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Topic: Electricity update Pt. 10

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Cincydawg

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Re: Electricity update Pt. 10
« Reply #42 on: June 28, 2020, 08:36:10 AM »
https://www.energy.gov/sites/prod/files/2015/12/f28/united-states-electricity-industry-primer.pdf

A useful primer on the electrical power status in the US, I think.  

It explains "base load" as a concept and which types of power plants are best suited for providing that.

Power demand fluctuates throughout the day and across regions with varying population densities because utility-scale electricity storage does not exist. To keep the power grid balanced at all times, generation operators must dispatch enough power required to supply demand. Power dispatch is coordinated by the plant operator and a transmission system operator making communications critical at generation facilities. Figure 11 shows an example of a demand curve as it might occur over the course of a single day and is indicative to the level of human activity. Demand rises from off-peak hours in the early morning, approaching shoulder peaks during the work and school day. Priority peak occurs in the evening hours where peak load is reached. Because demand is hardly constant, generation must adjust accordingly. Base-loading power plants operate in off-peak hours to satisfy the minimum or base demands whereas peaking power plants gradually come online and provide power as demand approaches shoulder and peak loads. In order to rapidly accommodate fluctuating demand, natural gas fired plants, which have faster start up times but typically higher fuel costs, are activated gradually for peaking demands. Coal and nuclear plants, which can take up to 12 or more hours to start, are most effective at satisfying base-load demands.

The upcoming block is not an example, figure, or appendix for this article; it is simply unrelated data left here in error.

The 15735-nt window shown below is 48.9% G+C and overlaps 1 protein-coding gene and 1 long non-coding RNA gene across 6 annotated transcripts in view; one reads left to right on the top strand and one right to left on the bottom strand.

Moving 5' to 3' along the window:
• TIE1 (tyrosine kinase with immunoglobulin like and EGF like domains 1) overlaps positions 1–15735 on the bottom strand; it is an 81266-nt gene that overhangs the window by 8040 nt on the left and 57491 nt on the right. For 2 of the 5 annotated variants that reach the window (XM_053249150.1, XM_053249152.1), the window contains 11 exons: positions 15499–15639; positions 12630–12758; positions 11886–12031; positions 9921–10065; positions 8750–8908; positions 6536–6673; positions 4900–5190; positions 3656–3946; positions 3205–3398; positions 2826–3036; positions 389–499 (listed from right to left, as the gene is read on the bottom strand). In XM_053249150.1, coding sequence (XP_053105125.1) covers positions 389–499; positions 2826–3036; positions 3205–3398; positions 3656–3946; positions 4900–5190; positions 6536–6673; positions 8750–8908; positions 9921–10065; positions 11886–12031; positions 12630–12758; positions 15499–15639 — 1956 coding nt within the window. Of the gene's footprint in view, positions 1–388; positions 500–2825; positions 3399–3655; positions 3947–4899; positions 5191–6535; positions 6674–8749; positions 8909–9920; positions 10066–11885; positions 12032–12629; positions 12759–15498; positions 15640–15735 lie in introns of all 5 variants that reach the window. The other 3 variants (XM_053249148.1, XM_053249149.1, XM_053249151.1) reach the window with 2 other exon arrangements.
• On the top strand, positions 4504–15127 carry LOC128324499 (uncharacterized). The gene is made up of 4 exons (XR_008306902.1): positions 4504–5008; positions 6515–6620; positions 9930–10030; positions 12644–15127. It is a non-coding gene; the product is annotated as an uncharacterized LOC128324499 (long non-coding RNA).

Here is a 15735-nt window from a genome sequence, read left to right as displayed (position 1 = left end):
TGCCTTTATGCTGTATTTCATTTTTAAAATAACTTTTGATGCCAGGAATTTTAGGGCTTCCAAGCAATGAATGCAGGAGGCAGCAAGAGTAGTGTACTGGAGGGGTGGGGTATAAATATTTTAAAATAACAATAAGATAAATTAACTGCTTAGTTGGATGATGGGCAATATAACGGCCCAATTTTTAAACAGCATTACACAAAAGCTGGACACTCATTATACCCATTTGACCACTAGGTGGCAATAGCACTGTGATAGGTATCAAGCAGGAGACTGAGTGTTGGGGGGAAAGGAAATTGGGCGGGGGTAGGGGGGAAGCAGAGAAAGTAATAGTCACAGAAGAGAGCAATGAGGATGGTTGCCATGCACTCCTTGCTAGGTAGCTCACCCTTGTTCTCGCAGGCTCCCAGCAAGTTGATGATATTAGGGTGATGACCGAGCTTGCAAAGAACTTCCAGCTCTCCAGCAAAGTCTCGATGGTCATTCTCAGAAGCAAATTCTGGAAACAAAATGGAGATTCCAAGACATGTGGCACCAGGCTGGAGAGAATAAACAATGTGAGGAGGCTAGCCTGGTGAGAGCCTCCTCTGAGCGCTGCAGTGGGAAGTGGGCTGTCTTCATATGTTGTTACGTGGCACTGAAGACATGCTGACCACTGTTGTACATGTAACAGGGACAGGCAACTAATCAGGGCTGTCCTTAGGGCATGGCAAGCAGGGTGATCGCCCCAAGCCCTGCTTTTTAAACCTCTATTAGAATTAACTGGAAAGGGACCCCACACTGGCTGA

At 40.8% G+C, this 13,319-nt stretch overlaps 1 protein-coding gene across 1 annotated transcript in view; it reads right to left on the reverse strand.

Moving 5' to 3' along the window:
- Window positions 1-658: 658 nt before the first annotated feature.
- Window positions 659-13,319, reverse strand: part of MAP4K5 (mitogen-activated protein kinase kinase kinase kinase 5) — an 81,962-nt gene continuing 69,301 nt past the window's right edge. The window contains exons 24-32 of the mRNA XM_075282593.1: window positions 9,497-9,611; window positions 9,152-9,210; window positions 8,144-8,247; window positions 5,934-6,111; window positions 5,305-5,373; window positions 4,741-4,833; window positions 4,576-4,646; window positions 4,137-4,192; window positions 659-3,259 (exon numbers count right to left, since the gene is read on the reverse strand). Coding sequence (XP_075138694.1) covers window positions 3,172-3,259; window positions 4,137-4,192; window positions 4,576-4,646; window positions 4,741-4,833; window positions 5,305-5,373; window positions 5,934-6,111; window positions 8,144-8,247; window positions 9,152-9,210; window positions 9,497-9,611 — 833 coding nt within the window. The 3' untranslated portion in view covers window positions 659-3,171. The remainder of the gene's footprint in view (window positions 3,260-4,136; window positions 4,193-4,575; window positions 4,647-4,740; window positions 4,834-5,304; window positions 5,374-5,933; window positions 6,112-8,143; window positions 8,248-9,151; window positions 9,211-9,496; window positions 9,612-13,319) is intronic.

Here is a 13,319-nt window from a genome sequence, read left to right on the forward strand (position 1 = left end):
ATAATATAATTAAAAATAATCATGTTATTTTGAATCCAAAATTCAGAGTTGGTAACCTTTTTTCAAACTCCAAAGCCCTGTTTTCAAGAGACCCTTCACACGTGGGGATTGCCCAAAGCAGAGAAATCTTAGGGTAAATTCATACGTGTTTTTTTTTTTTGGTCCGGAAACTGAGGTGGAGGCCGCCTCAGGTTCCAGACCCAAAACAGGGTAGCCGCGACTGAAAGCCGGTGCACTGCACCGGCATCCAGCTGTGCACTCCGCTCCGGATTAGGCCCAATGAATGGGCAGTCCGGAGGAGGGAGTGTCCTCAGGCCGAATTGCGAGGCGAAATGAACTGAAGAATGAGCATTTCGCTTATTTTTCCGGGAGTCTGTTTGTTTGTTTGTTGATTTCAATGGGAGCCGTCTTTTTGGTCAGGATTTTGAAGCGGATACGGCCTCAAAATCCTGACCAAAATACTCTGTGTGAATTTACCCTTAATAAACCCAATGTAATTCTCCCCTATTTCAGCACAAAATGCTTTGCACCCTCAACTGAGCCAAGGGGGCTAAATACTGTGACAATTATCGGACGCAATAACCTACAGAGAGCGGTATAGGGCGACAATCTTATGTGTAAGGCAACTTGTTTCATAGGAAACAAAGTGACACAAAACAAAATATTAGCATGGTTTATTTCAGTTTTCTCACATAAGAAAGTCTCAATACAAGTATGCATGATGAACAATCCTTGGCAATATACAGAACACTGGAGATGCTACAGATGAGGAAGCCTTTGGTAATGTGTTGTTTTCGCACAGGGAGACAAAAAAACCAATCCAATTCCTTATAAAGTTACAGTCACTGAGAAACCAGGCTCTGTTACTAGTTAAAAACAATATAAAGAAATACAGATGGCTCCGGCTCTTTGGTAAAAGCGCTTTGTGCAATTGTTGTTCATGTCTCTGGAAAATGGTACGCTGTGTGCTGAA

DunkingDan

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Re: Electricity update Pt. 10
« Reply #43 on: June 28, 2020, 01:44:41 PM »
Well bless your little heart. Maybe you learned something from it.
Now lets ask some questions and see if you can google them up. Hint if you had a gas power generator you should know the answer to some of them off the top of your head. As a note these are elementary my dear Watson.
If a unit is on idle and in automatic control and the load drops, system demands go up what sort of signal is generated to cause the unit to start ramping up?
Why is the type of unit important, including name plate data?
What starts first increase in fuel, water, etc.?
What about water for steam is more pumps turned on, a valve opened, a pump sped up, or something else?
Where is the water from?
What type of water is it and why (possible bonus points here if you give a in depth answer and with your vast knowledge this should be easy) ?
What other systems are affected?
How do they get their signal?
What happens if the generator is out of synch?
How do you insure it is not?
What happens if it over speeds?
What Happens if is under speeds?
What happens to the grid and your generation source if a major load unit drops?